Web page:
Effective immediately, David Shoemaker, leader of the Advanced Laser Interferometer Gravitational-Wave Observatory Project, will assume the role of spokesperson for the international LIGO Scientific Collaboration.
As spokesperson, Shoemaker will coordinate and speak on behalf of the gravitational wave science carried out by scientists in 15 countries in observatories located in Hanford, Washington, and Livingston, Louisiana, as well as a detector in Hannover, Germany.
“I’m honored and humbled to be able to speak on behalf of my colleagues and our research on gravitational wave detection,” says Shoemaker, a senior research scientist at MIT Kavli Institute for Astrophysics and Space Research, who was elected by the LSC’s council members to a two-year term.
“The collaborative work of more than 1,000 scientists and engineers has allowed us to pull the curtains and peek into the new window of the universe that was opened last year,” says Laura Cadonati, a professor in the School of Physics at Georgia Tech, and chair of the LSC’s Data Analysis Council, who will work closely with Shoemaker in his role.
Shoemaker has been working on interferometric instrumentation since the late 1970s when he worked in Professor Emeritus Rai Weiss’ lab, earning his master of science degree from MIT in 1980. After earning his PhD in physics from the University of Paris, Shoemaker returned to the Institute in 1989.
He became head of the MIT group working on LIGO in the early 1990s and later headed up the Advanced LIGO Project. Shoemaker was named a fellow of the American Physical Society for this work in the field.
"We are incredibly proud that David and other MIT scientists have played key roles in the landmark detection of gravitational waves," says Michael Sipser, dean of the School of Science and the Donner Professor of Mathematics. "Grown from Rai Weiss's original concept more than 50 years ago, the LIGO project stands out as a marvelous achievement for science."
“Based on his technical experience and interactive skills with people, I expect as spokesperson of the LIGO Scientific Collaboration, he will help advance both the detector sensitivity and the data analysis,” says Weiss.
The original LIGO Project, led by MIT and Caltech with support the National Science Foundation, established the Livingston and Hanford observatories, reached the instrument design sensitivity, and observed for an extended period. However, they did not have success in detecting gravitational waves during initial operations which ended in 2011.
After an overhaul of the instrumentation for Advanced LIGO, on Sept. 14, 2015, the instruments made the first direct detection of gravitational waves, just two days after scientists restarted observations.
“David’s leadership on the upgrade of the detectors was a major factor in the LIGO Laboratory’s detection of gravitational waves,” says Jacqueline N. Hewitt, director of the MIT Kavli Institute. “He has the deep technical knowledge not only to speak to future LIGO discoveries, but also to help coordinate the research of our collaborators around the globe.”
Three months later, the detectors picked up another signal from another black hole merger, 1.4 billion light years away.
“Now with confirmed observations of binary black holes, we are really eager to see what else the cosmos will deliver in the form of gravitational waves,” says Shoemaker.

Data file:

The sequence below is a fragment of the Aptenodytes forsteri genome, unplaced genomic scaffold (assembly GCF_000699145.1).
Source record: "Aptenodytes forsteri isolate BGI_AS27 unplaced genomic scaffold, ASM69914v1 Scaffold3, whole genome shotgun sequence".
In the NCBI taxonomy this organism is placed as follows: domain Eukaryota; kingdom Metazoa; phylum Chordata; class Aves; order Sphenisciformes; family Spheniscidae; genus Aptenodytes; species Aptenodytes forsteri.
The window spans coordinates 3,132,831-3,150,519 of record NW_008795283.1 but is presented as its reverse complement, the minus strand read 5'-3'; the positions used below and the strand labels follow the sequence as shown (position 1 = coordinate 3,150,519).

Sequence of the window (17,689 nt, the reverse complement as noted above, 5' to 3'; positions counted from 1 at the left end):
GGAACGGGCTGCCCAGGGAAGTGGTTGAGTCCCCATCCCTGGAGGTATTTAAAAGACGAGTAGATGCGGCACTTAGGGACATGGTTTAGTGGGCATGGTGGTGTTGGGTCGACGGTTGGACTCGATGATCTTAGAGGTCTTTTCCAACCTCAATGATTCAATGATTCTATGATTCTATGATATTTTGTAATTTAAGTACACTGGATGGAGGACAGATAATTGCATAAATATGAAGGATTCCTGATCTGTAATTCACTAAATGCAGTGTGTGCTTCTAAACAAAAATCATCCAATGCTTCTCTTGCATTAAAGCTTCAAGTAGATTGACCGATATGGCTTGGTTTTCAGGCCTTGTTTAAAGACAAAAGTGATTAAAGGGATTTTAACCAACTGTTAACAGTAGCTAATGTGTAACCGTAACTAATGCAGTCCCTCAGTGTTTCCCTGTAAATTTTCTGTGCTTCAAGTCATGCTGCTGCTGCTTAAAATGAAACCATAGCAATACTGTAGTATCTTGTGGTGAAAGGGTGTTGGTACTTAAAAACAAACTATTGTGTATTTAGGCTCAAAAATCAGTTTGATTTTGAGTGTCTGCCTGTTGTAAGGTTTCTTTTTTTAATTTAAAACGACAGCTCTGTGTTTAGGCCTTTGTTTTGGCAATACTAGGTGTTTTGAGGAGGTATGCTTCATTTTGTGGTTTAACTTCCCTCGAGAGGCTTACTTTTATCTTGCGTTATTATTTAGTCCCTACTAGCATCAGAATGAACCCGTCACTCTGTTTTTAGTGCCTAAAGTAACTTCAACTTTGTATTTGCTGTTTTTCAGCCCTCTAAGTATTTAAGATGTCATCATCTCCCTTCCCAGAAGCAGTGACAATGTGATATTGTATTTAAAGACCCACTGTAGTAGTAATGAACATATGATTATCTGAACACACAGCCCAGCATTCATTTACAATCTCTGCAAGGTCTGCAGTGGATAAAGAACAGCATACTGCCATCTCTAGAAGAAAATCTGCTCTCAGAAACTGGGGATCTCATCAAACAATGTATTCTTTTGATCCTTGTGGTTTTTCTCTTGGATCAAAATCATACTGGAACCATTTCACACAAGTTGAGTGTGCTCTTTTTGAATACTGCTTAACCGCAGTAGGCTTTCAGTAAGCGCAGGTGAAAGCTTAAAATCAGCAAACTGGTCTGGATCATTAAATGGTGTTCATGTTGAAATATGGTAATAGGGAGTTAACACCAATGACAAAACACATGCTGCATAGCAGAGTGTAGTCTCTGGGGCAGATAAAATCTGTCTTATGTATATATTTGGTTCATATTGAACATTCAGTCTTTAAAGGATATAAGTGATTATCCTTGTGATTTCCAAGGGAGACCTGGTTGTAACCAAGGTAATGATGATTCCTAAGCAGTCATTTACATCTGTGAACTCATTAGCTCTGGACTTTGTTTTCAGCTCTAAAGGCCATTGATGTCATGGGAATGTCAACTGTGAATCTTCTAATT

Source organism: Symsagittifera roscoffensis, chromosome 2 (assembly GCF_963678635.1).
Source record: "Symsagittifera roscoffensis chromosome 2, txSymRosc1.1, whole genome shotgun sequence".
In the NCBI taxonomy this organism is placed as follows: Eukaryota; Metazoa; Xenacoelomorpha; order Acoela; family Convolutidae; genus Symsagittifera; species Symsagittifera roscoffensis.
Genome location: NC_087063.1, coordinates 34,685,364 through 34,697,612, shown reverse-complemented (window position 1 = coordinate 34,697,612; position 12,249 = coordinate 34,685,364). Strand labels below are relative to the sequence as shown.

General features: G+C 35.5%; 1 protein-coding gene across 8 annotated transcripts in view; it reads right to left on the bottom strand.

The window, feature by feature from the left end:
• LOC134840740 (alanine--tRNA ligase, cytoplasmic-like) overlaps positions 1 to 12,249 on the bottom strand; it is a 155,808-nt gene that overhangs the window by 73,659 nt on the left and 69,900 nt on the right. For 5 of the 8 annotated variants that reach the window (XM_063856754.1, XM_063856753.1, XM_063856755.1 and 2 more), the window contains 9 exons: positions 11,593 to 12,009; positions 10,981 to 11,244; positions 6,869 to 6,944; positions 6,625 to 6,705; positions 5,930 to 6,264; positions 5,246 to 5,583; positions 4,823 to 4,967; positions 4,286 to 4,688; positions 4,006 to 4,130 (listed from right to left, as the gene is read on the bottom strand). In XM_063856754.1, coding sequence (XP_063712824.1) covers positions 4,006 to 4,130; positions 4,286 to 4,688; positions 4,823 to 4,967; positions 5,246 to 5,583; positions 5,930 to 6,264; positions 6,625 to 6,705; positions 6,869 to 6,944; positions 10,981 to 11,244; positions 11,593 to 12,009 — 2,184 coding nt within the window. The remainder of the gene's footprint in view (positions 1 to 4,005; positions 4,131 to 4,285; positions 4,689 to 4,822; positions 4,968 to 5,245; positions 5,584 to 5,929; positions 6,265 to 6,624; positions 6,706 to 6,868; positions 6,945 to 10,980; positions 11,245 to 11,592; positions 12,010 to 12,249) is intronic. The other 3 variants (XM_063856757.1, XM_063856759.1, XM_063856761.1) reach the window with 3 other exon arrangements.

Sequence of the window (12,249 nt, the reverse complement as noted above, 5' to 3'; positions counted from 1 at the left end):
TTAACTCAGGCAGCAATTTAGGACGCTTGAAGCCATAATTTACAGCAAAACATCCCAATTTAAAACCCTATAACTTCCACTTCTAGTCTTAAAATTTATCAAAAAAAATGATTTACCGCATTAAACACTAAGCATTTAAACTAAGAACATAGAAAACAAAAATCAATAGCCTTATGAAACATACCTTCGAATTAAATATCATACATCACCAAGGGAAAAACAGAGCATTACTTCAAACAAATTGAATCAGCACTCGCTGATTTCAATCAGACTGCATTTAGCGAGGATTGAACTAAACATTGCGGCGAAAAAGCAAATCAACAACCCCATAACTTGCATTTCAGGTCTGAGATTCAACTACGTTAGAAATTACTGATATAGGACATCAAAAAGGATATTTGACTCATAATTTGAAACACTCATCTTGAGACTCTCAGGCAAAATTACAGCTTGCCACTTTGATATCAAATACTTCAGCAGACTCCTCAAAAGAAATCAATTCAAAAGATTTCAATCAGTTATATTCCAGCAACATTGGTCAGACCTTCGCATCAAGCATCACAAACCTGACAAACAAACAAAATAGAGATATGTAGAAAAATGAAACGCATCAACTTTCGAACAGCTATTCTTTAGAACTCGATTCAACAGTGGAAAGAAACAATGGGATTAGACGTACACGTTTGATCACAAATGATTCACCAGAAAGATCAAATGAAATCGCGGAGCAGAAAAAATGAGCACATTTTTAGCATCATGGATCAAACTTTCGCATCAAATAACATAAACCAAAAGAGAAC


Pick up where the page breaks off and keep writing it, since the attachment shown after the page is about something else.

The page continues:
In November of last year, scientists restarted the LIGO system after additional improvements were made to increase the observatory’s sensitivity by 10 to 25 percent. With these improvements, the detector in Livingston, Louisiana is a step closer to detecting the gravitational waves from other objects, such as the merger of two neutron stars.
Nergis Mavalvala, part of the MIT LIGO Laboratory team — whose research in the instrumentation development for the interferometric gravitational-wave detectors began as a graduate student at MIT— says she, too, is waiting for that next big leap forward.
“In the next two years, as the LIGO instruments improve, they will, and they should, be able to see more instances of objects such other binary black holes or things we haven’t, as of yet seen, such as coveted binary neutron stars,” says Mavalvala, the Curtis and Kathleen Marble Professor of Astrophysics and the associate head of the Department of Physics.
A neutron star-neutron star merger is thought to be the producer and distributor of heavy metals, such as precious metals, throughout the galaxy.
“But I imagine, there will come a moment in time in which gravitational waves will be observed, and we’ll have no clue what the source is,” Mavalvala says. “There will be something no one predicted.”
Shoemaker adds, “This will be a wonderful moment where we can unravel a mystery story for which the unique key is the gravitational-wave signature.”
Since the second Advanced LIGO detection run began late last year, three possible event candidates have been identified and shared with LSC astronomers. The analysis of these data is still ongoing, according to news shared on the LSC website.
“In addition to providing leadership on the development of future large-scale gravitational wave detectors, David will be a wonderful spokesperson to communicate the exciting new findings on behalf of the collaboration,” says Gabriela González, outgoing spokesperson for the LSC and professor of physics and astronomy at Louisiana State University. “In his role, he will continue to nurture the LSC’s teamwork and help further our mission of exploring the fundamental physics of gravity — and ultimately, the universe.